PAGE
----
Playing God In Yellowstone

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Overview

Chase asserts that Yellowstone is being destroyed by the very people assigned to protect it: the National Park Service. Named as one of “ten books that mattered” in the 1980s by Outside magazine and a book of continuing crucial relevance. Index; map.

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Overview

Chase asserts that Yellowstone is being destroyed by the very people assigned to protect it: the National Park Service. Named as one of “ten books that mattered” in the 1980s by Outside magazine and a book of continuing crucial relevance. Index; map.

Read More Show Less

Editorial Reviews

Publishers Weekly - Publisher's Weekly
Beavers have disappeared; their prime food, aspen and willow, have drastically declined. Cougars, bobcats and wolves are no longer here, victims of predator control from earlier times. Deer, moose and bighorn sheep are scarce; black bears are seldom seen by visitors, and the grizzly is threatened with extinction. Meanwhile, bison and elk flourish, to the detriment of rangeland. Wildlife management in Yellowstone has been under fire for decades. Chase reviews the park's history and examines vacillating policies and political pressures that affect the park's management. Attracting visitors is the overriding priority, he finds; their safety is the guiding philosophy, and rangers are mere policemen. Chase tells the story of Grant Village, a development sited in prime grizzly habitat; he discusses the friction between rangers and naturalists, the exclusion of university biologists (though geologists are welcome). Current wildlife policy stresses the ``intact ecosystem'' i.e., no interference with nature; consequently, bison infected with brucellosis, sheep with ``pink-eye'' go untreated and stranded animals are left ot die. This policy is supported by major environmental groups. Chase, who heads an education program at Yellowstone, has written an explosive study. First serial to the Atlantic and Outside magazine. (March 24)
Library Journal
Chase argues convincingly that Yellowstone National Park is slowly being destroyed. He details how the Park Service's preservationist policies have driven most of the native wildlife from the park, while allowing some animals to propagate far beyond the land's capacity to sustain them. He meticulously documents his charges, showing how easily science can be subverted by politics and ideology. Surprisingly, environmentalists are implicated in the destruction. Chase critiques, with devastating effect, the multitude of organizations that have made a religion of protecting the environment, while ignoring the fundamental question of man's place in nature. A challenging, compellingly readable account. Highly recommended. Randy Dykhuis, Grace A. Dow Memorial Lib., Midland, Mich.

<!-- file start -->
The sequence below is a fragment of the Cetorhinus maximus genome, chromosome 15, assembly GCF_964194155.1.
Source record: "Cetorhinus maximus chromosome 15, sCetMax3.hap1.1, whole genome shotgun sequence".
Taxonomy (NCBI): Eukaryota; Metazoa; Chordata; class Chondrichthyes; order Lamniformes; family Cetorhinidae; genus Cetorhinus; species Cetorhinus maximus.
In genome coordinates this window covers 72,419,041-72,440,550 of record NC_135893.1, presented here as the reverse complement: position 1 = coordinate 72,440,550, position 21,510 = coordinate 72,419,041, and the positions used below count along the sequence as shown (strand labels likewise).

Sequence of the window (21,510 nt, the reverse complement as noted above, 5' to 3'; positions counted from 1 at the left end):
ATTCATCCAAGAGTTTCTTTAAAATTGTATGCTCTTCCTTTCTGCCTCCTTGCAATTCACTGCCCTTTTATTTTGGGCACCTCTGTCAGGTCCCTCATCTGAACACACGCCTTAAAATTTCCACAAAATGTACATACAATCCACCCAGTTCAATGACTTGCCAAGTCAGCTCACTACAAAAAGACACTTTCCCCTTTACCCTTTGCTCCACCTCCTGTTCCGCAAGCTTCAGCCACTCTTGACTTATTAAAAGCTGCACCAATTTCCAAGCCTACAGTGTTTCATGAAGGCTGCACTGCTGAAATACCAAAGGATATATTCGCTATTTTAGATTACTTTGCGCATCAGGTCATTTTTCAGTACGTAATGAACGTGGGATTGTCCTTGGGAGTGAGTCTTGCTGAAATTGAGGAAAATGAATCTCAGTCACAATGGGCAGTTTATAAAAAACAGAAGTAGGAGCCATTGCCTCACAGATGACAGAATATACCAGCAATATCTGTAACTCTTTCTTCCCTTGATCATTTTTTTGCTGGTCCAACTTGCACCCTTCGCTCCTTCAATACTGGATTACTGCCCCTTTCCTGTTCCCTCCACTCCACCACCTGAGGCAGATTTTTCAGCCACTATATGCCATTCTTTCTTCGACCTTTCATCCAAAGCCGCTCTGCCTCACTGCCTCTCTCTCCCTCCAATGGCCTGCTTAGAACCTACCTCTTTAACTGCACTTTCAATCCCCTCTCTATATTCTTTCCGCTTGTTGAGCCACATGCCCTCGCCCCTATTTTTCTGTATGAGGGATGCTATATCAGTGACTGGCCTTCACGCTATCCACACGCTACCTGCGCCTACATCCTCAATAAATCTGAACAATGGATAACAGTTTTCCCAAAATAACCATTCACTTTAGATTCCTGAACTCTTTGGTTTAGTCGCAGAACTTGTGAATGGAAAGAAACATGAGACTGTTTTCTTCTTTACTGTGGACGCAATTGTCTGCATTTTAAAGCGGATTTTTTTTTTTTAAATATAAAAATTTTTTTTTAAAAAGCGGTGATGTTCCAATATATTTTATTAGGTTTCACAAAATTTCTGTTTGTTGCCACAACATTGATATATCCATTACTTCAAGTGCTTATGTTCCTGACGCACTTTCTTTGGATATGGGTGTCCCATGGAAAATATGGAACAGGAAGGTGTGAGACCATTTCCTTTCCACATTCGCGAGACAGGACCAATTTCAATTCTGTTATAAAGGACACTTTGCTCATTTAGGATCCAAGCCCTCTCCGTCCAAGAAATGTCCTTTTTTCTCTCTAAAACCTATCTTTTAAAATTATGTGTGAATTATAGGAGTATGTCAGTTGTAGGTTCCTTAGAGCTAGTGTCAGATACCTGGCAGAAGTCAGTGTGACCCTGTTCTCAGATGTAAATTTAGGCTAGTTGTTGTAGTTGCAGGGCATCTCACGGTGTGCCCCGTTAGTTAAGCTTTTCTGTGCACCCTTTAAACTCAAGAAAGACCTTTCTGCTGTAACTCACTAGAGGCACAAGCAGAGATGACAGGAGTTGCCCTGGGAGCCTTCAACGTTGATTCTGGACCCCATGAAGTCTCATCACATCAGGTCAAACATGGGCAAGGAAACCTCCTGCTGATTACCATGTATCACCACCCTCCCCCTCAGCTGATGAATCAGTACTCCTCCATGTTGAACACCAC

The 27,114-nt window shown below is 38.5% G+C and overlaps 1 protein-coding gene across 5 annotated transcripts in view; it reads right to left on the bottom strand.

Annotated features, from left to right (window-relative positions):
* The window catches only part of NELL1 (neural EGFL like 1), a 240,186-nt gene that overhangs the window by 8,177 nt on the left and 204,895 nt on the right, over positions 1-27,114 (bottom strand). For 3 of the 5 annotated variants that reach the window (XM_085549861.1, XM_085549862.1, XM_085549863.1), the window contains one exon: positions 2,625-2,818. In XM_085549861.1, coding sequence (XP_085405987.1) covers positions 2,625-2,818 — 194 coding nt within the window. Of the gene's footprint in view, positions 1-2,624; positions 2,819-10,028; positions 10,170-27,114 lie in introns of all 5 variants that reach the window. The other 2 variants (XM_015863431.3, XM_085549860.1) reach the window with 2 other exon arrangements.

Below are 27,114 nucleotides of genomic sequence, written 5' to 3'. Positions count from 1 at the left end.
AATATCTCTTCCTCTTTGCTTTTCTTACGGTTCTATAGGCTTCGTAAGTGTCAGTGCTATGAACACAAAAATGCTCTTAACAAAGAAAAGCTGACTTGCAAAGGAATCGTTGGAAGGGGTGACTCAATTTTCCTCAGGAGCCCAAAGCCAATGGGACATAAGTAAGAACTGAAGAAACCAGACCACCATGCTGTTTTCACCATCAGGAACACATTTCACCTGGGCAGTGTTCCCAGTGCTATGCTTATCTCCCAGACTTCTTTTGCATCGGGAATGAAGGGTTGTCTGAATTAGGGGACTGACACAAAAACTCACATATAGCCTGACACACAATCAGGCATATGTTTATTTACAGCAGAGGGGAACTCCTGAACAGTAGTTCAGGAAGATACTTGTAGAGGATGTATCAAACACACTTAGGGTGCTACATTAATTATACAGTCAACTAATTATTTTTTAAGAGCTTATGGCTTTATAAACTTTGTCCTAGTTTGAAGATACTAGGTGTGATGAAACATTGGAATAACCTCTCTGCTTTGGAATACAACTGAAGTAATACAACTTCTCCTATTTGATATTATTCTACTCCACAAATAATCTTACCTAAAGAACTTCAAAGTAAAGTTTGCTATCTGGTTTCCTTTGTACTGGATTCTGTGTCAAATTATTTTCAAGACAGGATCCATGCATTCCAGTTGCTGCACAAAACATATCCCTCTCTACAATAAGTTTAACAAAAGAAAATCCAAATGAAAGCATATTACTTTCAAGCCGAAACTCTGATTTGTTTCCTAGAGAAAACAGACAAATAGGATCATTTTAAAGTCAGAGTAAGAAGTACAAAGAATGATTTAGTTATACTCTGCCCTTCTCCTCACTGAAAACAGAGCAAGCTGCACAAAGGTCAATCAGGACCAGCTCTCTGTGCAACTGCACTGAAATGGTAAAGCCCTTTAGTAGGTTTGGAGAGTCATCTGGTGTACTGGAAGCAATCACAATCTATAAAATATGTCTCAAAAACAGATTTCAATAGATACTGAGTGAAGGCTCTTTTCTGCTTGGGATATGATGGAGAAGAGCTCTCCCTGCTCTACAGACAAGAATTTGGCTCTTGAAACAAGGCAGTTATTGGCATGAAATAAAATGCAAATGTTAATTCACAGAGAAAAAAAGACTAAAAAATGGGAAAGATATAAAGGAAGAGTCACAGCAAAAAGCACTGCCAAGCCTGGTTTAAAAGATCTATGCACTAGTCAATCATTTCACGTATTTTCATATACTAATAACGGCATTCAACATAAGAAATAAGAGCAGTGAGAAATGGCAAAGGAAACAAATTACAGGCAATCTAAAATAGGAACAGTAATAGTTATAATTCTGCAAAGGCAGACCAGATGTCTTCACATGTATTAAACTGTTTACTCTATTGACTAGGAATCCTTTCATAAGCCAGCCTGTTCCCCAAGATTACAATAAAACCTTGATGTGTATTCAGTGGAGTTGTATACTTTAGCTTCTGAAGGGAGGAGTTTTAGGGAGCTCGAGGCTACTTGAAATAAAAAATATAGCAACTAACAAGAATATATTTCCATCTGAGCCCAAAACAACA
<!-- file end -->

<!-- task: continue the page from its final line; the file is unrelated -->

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Product Details

  • ISBN-13: 9780156720366
  • Publisher: Houghton Mifflin Harcourt
  • Publication date: 12/17/1987
  • Edition number: 1
  • Pages: 484
  • Sales rank: 800,254
  • Product dimensions: 6.00 (w) x 9.00 (h) x 1.08 (d)

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Sort by: Showing 1 Customer Reviews
  • Anonymous

    Posted October 25, 2006

    A Book for Rabid Ecologist

    Playing God in Yellowstone is a well-informed and well-researched book about the history of the park. In fact it was so well informed and researched that I wanted to puke at times. It follows the development of the parks animals and goes into the miniscule details of their ecosystems. The book is chock full of science and biology for those hardcore ecologist out there. So on one side of the book you get science on the other side you get politics. It also follows the arguments and media portrayals of The Park Service, Forest Service, and The Federal Government in their attempts to manage the park. It goes through all the arguments and blame games in-between these organizations for the past hundred years of their existence. The larger argument that the book revolves on is the so called stupidity of these organizations to have a ¿hands off approach¿ to the park which nearly ended in its complete destruction. This is a wonderful book for the often-misinformed tree huggers in that it might actually inform them of how nature actually works. But it is also an ideal book for the rabid ecologists who cant get enough of ¿The Floral of the West¿. But if you don¿t find yourself in either of these categories then your asking for a world of confusion by picking up this book.

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